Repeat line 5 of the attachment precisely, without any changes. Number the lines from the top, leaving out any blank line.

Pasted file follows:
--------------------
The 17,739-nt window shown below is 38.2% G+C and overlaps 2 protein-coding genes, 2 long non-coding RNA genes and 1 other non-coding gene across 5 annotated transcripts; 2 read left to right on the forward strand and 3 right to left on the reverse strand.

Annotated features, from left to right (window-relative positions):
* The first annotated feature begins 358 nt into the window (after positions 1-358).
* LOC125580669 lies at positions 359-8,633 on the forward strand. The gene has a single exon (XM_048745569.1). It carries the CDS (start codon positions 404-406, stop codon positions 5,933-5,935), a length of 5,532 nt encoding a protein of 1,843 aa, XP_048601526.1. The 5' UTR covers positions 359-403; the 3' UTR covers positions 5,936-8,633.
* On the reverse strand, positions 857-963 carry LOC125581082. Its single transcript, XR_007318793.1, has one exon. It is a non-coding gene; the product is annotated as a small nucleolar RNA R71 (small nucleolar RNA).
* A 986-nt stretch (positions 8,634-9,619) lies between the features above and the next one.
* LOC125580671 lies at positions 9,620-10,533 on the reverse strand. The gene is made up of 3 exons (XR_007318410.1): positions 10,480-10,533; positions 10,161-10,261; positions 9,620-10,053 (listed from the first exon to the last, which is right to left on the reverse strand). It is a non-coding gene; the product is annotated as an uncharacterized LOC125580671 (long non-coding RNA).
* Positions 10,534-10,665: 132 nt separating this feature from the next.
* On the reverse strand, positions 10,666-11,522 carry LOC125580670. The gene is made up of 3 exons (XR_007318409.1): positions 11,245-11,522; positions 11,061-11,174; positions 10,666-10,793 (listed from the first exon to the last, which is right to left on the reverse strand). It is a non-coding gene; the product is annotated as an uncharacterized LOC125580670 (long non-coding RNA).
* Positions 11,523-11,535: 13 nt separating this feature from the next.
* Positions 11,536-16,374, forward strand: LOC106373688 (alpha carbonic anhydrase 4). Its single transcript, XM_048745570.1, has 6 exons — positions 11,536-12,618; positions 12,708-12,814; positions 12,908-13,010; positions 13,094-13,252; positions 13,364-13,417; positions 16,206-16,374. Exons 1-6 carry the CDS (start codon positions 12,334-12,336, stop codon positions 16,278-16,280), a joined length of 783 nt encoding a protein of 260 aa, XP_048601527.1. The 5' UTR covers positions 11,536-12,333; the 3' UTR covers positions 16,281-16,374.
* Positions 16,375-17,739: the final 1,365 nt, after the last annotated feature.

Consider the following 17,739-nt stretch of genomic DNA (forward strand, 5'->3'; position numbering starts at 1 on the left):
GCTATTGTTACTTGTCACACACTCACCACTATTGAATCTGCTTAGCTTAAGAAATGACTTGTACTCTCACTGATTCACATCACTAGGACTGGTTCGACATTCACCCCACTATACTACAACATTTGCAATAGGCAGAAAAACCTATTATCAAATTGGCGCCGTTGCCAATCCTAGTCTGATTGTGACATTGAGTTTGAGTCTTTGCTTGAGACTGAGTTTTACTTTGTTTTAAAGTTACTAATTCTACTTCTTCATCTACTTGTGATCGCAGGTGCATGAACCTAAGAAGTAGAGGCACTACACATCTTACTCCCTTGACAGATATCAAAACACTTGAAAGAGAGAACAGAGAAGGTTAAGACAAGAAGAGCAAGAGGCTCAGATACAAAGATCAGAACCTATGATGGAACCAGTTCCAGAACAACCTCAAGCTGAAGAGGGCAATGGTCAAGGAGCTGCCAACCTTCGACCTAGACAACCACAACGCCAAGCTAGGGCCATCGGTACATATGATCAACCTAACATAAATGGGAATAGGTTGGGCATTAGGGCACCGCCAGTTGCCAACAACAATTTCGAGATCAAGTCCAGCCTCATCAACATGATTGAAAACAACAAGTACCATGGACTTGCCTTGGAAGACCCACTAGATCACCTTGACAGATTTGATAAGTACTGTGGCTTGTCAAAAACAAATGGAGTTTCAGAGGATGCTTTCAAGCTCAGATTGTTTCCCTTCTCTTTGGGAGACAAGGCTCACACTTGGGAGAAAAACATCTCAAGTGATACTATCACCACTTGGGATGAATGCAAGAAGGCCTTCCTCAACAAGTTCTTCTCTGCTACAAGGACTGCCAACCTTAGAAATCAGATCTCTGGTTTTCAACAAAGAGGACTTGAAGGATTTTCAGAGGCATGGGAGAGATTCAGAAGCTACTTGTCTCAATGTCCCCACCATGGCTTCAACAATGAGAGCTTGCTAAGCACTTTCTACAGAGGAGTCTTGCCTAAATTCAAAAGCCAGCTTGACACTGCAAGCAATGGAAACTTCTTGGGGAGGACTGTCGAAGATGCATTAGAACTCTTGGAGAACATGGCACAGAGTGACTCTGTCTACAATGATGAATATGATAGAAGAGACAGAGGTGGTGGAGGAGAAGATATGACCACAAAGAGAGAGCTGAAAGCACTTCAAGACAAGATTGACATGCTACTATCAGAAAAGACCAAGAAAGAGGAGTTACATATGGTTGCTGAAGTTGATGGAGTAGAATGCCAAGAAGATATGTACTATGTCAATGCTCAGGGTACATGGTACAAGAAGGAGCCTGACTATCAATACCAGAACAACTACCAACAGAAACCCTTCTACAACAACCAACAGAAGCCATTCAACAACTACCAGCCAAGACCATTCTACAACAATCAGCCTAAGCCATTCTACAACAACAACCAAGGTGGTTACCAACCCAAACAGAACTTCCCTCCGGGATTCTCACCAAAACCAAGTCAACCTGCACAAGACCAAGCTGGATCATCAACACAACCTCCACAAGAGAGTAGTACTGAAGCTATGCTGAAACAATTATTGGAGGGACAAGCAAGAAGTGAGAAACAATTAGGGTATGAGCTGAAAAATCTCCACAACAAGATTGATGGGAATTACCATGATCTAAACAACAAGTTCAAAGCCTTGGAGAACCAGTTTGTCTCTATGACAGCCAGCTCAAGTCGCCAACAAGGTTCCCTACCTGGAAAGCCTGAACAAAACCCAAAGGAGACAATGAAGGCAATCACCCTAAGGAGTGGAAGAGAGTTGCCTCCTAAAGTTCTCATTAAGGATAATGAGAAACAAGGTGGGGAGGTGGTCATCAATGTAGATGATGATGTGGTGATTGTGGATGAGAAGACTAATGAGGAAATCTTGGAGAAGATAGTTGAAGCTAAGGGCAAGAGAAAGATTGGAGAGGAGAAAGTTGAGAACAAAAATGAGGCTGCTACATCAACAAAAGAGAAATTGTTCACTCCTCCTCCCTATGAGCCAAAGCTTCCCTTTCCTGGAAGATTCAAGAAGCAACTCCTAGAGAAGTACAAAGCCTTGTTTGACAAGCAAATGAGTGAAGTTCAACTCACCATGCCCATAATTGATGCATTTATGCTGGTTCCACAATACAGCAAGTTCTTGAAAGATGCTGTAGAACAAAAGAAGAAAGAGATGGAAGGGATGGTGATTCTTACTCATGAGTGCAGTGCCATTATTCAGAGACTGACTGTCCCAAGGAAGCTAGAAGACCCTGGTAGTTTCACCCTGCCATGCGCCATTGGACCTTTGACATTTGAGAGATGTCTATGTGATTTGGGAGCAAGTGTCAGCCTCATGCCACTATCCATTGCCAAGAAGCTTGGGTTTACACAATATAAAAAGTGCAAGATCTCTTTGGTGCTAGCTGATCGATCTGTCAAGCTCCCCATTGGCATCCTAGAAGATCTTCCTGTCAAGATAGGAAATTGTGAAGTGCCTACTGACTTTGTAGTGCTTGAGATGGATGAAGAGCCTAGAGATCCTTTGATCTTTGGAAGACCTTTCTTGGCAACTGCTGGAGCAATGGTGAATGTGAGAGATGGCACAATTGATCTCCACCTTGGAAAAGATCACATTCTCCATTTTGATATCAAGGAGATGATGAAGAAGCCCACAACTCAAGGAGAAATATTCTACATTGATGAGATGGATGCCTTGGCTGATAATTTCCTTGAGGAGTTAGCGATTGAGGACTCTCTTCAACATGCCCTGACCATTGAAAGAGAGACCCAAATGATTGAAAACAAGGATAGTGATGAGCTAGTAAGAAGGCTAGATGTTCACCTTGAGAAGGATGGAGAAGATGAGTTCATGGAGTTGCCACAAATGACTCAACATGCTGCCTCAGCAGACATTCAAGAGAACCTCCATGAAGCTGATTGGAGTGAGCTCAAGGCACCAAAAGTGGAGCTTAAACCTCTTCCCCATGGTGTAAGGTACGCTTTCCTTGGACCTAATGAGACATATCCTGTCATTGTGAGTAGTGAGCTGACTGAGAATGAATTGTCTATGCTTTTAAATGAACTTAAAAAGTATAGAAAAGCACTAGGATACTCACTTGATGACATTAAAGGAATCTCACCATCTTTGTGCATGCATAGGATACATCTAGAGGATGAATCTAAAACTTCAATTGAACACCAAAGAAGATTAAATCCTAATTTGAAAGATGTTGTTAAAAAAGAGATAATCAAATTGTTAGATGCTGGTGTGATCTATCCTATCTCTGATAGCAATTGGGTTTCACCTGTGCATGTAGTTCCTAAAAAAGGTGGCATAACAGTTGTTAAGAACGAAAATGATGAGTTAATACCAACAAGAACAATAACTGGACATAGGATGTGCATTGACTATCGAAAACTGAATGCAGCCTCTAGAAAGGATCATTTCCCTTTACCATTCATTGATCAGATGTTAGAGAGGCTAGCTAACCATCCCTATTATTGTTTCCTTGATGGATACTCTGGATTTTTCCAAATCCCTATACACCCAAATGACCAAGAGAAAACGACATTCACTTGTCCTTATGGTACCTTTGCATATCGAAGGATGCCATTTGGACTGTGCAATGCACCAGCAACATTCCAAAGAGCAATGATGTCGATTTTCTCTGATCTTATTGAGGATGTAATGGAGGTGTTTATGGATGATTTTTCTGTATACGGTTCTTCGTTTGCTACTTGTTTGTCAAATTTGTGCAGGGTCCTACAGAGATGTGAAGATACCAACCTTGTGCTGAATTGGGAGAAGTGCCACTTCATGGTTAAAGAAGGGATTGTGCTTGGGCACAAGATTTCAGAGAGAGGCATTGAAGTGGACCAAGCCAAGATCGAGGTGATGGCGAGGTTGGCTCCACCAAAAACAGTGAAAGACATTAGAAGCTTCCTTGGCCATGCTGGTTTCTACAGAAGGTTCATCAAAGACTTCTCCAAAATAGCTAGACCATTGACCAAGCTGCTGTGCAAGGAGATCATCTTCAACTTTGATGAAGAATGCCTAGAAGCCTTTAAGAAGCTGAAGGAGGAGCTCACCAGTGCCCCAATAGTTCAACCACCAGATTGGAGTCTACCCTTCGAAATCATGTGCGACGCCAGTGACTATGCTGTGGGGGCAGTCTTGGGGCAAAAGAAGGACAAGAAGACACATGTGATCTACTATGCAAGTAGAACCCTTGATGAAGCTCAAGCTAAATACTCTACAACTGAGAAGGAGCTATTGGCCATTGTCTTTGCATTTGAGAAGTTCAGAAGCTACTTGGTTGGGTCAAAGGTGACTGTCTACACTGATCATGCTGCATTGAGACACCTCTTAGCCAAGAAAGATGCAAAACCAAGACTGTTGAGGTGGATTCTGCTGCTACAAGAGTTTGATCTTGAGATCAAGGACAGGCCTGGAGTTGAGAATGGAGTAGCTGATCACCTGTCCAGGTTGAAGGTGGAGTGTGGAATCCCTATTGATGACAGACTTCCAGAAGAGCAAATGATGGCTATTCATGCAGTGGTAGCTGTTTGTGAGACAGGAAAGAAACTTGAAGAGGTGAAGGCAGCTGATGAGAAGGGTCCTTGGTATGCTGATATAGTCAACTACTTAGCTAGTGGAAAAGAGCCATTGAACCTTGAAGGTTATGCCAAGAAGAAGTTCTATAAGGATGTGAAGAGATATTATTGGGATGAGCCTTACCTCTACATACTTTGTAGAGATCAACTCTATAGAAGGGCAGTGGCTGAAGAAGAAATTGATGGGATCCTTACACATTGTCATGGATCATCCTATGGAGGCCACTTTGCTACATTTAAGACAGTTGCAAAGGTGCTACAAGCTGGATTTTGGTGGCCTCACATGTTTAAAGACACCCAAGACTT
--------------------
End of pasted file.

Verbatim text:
* On the reverse strand, positions 857-963 carry LOC125581082. Its single transcript, XR_007318793.1, has one exon. It is a non-coding gene; the product is annotated as a small nucleolar RNA R71 (small nucleolar RNA).